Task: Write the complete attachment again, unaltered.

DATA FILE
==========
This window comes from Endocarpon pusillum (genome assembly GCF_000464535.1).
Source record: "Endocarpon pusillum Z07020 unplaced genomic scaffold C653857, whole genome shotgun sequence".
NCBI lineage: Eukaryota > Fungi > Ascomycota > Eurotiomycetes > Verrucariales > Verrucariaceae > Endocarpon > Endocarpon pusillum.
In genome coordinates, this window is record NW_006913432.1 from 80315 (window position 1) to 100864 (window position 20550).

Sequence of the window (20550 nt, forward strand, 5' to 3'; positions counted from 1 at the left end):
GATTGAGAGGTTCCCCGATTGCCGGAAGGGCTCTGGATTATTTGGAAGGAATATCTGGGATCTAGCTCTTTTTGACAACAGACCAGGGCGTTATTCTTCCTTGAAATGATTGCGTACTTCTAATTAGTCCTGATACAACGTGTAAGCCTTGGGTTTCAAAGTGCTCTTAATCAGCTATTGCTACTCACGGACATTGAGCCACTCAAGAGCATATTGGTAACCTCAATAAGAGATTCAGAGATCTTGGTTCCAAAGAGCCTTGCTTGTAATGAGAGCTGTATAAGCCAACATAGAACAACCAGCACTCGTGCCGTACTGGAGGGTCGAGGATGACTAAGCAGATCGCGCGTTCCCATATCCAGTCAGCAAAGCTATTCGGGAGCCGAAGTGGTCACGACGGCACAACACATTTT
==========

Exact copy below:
This window comes from Endocarpon pusillum (genome assembly GCF_000464535.1).
Source record: "Endocarpon pusillum Z07020 unplaced genomic scaffold C653857, whole genome shotgun sequence".
NCBI lineage: Eukaryota > Fungi > Ascomycota > Eurotiomycetes > Verrucariales > Verrucariaceae > Endocarpon > Endocarpon pusillum.
In genome coordinates, this window is record NW_006913432.1 from 80315 (window position 1) to 100864 (window position 20550).

Sequence of the window (20550 nt, forward strand, 5' to 3'; positions counted from 1 at the left end):
GATTGAGAGGTTCCCCGATTGCCGGAAGGGCTCTGGATTATTTGGAAGGAATATCTGGGATCTAGCTCTTTTTGACAACAGACCAGGGCGTTATTCTTCCTTGAAATGATTGCGTACTTCTAATTAGTCCTGATACAACGTGTAAGCCTTGGGTTTCAAAGTGCTCTTAATCAGCTATTGCTACTCACGGACATTGAGCCACTCAAGAGCATATTGGTAACCTCAATAAGAGATTCAGAGATCTTGGTTCCAAAGAGCCTTGCTTGTAATGAGAGCTGTATAAGCCAACATAGAACAACCAGCACTCGTGCCGTACTGGAGGGTCGAGGATGACTAAGCAGATCGCGCGTTCCCATATCCAGTCAGCAAAGCTATTCGGGAGCCGAAGTGGTCACGACGGCACAACACATTTT